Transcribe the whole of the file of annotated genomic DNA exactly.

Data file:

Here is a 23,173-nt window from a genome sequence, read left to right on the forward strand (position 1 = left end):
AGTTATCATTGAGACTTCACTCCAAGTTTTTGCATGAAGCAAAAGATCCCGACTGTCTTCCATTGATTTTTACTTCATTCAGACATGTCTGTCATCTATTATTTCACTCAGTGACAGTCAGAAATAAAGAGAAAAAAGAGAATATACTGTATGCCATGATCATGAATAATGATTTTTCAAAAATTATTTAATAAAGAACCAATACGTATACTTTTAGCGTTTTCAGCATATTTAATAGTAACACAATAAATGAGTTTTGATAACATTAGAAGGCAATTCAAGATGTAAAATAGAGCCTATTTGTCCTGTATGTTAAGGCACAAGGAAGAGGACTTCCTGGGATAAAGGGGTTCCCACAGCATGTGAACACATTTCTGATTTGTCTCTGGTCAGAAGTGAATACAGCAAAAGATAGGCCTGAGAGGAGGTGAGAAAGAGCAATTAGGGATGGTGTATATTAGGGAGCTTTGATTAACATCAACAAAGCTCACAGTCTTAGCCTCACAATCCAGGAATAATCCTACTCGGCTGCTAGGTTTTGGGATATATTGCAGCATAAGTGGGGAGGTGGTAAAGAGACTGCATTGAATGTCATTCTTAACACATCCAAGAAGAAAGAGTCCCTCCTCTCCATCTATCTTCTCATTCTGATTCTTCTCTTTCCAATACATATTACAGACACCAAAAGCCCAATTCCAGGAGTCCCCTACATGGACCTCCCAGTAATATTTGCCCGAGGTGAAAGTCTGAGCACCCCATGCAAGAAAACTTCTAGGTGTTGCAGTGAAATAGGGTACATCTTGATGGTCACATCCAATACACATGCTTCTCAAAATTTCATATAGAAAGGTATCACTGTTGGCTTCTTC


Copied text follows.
Here is a 23,173-nt window from a genome sequence, read left to right on the forward strand (position 1 = left end):
AGTTATCATTGAGACTTCACTCCAAGTTTTTGCATGAAGCAAAAGATCCCGACTGTCTTCCATTGATTTTTACTTCATTCAGACATGTCTGTCATCTATTATTTCACTCAGTGACAGTCAGAAATAAAGAGAAAAAAGAGAATATACTGTATGCCATGATCATGAATAATGATTTTTCAAAAATTATTTAATAAAGAACCAATACGTATACTTTTAGCGTTTTCAGCATATTTAATAGTAACACAATAAATGAGTTTTGATAACATTAGAAGGCAATTCAAGATGTAAAATAGAGCCTATTTGTCCTGTATGTTAAGGCACAAGGAAGAGGACTTCCTGGGATAAAGGGGTTCCCACAGCATGTGAACACATTTCTGATTTGTCTCTGGTCAGAAGTGAATACAGCAAAAGATAGGCCTGAGAGGAGGTGAGAAAGAGCAATTAGGGATGGTGTATATTAGGGAGCTTTGATTAACATCAACAAAGCTCACAGTCTTAGCCTCACAATCCAGGAATAATCCTACTCGGCTGCTAGGTTTTGGGATATATTGCAGCATAAGTGGGGAGGTGGTAAAGAGACTGCATTGAATGTCATTCTTAACACATCCAAGAAGAAAGAGTCCCTCCTCTCCATCTATCTTCTCATTCTGATTCTTCTCTTTCCAATACATATTACAGACACCAAAAGCCCAATTCCAGGAGTCCCCTACATGGACCTCCCAGTAATATTTGCCCGAGGTGAAAGTCTGAGCACCCCATGCAAGAAAACTTCTAGGTGTTGCAGTGAAATAGGGTACATCTTGATGGTCACATCCAATACACATGCTTCTCAAAATTTCATATAGAAAGGTATCACTGTTGGCTTCTTC